Firoozeh Dumas English Actress
Skills

Firoozeh Dumas was born in Abadan, Iran on June 26, 1965. She is a writer who is Iranian-American who writes in English. She is the author of the memoirs Funny in Farsi: A Memoir of Growing Up Iranian in America (2003) and Laughing Without an Accent: Adventures of a Global Citizen (2008), as well as the semi-autobiographical novel It Ain't so Awful, Falafel (2009). Dumas and her family relocated to Whittier, California, when she was seven years old. She then returned to Iran, where she resided in Tehran and Ahvaz. She did, however, return to the United States, first to Whittier and later to Newport Beach, California. She started writing & submitting essays to get money for education. She studied art and history at the University of California, Berkeley, where she lived at International House Berkeley. Firoozeh grew up hearing stories of her father's experiences from her father, a former Fulbright Scholar. 

Despite having no prior writing experience, Firoozeh opted to produce her stories as a gift for her children in 2001.

These tales were published by Random House in 2003. Kazem, her father, takes the central stage in several of her anecdotes in her novel Funny in Farsi: A Memoir of Growing Up Iranian in America. She is proud of her Iranian ancestry while mocking her father's obsession with "freebies" at Costco and television series like Bowling for Dollars. Dumas struggled as a child to fit in with her American peers, who understood little about Iran. She also recounts personal accounts of discrimination and bigotry she encountered as an Iranian in America during the Iranian Revolution. Throughout her trials, she highlights the importance of family strength and love in her life.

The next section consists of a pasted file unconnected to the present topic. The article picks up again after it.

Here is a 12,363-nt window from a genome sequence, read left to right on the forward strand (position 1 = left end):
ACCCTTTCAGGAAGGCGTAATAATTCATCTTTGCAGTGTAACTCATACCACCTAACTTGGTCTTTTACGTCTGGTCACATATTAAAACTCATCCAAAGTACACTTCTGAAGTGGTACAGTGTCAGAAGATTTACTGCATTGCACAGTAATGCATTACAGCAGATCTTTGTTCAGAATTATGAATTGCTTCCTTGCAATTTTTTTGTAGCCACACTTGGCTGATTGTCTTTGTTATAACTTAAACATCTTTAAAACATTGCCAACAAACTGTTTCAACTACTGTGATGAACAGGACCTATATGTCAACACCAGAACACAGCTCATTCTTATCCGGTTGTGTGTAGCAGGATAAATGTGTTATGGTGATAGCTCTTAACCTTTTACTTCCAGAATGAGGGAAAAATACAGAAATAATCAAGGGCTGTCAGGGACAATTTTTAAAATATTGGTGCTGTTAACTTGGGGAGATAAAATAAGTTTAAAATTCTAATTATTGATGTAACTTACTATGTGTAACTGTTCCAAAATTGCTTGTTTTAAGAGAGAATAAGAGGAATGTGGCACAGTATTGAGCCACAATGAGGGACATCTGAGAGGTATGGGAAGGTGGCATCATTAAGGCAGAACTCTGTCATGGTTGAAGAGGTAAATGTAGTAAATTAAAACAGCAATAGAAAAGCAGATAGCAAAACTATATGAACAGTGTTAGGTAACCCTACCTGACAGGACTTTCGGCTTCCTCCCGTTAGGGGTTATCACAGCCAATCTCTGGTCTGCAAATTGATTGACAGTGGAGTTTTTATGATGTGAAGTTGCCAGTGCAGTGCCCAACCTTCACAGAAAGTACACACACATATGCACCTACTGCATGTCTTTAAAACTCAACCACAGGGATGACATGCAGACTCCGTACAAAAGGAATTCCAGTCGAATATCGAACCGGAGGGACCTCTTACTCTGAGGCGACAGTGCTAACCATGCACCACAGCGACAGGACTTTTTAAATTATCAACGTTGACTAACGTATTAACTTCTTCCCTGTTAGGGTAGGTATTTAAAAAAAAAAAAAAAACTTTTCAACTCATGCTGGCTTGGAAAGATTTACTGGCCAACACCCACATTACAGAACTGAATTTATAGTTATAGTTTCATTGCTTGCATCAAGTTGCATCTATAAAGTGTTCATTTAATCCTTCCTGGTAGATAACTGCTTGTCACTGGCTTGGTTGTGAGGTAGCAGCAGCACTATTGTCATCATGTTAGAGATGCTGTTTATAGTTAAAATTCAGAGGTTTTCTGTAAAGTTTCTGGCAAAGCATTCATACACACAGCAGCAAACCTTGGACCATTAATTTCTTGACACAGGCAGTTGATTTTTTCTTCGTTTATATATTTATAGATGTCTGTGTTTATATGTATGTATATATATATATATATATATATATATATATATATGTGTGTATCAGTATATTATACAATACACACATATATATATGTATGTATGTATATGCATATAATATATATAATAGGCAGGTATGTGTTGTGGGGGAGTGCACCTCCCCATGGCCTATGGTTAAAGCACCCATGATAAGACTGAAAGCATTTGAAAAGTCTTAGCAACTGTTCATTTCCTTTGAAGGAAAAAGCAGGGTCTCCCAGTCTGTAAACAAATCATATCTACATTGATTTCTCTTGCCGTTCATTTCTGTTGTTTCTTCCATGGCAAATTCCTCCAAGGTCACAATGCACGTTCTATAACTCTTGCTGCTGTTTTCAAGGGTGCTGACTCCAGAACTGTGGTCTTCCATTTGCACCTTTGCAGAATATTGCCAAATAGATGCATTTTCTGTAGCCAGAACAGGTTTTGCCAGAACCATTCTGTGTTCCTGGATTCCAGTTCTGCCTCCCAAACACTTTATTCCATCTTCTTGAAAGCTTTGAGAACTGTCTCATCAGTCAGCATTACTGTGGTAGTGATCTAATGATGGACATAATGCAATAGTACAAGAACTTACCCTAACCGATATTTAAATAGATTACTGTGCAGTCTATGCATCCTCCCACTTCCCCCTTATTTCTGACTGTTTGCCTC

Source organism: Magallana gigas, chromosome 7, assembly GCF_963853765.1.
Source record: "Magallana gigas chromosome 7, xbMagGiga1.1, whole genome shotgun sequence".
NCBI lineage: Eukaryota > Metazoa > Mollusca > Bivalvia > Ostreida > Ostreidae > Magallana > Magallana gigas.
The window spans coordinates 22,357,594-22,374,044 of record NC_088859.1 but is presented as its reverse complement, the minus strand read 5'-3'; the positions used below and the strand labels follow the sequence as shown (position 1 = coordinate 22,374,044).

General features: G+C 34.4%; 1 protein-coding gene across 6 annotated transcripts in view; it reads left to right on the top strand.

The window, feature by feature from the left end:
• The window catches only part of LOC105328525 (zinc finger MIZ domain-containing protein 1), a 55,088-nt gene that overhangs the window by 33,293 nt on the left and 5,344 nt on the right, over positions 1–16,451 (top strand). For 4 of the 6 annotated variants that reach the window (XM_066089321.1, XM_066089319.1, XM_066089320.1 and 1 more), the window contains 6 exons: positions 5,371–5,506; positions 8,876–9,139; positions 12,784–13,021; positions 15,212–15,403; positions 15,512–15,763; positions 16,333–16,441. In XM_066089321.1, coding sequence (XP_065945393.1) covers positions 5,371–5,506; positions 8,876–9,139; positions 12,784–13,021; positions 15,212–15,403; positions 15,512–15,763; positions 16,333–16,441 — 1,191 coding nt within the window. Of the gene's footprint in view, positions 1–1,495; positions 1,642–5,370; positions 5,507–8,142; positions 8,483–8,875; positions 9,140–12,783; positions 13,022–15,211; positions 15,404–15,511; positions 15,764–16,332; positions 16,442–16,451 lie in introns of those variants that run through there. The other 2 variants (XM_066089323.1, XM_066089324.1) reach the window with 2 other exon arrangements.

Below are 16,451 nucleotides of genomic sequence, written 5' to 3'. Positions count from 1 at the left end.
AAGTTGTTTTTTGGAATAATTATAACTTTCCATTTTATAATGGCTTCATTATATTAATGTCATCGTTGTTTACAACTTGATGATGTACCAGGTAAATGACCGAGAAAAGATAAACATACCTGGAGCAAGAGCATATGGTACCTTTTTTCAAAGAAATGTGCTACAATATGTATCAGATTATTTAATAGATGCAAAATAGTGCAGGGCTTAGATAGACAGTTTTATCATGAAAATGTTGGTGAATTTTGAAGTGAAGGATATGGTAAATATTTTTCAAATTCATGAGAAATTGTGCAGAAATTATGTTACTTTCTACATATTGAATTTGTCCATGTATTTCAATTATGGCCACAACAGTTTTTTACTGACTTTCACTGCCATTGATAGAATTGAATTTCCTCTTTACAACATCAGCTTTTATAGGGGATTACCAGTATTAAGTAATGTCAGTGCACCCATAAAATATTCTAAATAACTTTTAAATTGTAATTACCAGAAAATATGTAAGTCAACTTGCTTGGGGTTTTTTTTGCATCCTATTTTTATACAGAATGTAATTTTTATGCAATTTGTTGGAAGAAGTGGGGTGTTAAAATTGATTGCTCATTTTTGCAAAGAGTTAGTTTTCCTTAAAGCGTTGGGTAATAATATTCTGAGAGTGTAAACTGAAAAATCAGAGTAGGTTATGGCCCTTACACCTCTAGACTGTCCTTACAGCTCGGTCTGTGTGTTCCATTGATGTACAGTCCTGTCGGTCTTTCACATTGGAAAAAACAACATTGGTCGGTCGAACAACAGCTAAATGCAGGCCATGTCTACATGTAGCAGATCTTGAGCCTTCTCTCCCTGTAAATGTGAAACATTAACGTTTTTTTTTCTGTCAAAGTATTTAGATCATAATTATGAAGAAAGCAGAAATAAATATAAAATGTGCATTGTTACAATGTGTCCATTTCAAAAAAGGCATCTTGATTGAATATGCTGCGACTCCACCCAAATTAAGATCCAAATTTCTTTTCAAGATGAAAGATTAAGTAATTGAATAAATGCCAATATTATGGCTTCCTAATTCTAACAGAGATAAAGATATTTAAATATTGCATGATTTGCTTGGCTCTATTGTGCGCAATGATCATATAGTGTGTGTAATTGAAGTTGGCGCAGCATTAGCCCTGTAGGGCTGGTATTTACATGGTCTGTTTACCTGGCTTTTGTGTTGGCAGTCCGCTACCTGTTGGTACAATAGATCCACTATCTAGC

She has been busy on the lecture circuit since her debut book, Funny in Farsi, appearing at colleges, conferences, high schools, middle schools, and other places. Her writing has also appeared in the New York Times, Los Angeles Times, The Wall Street Journal, Good Housekeeping, Gourmet, and the San Francisco Chronicle. She has also been a National Public Radio analyst and a panelist on “Wait Wait... Don't Tell Me!” Because of the success of Funny in Farsi, Firoozeh Dumas had been nominated for numerous awards, including the Thurber Prize for American Humor. Not only was she the first Iranian novelist to be nominated, but she was also the first Asian author to get such an accolade. She was defeated by . She was also nominated for an Audie Awards for best audiobook, which she lost to Bob Dylan. She received a PEN/USA Award for Creative Nonfiction. The National Council for Social Studies honored her with the Spirit of America Award in 2008.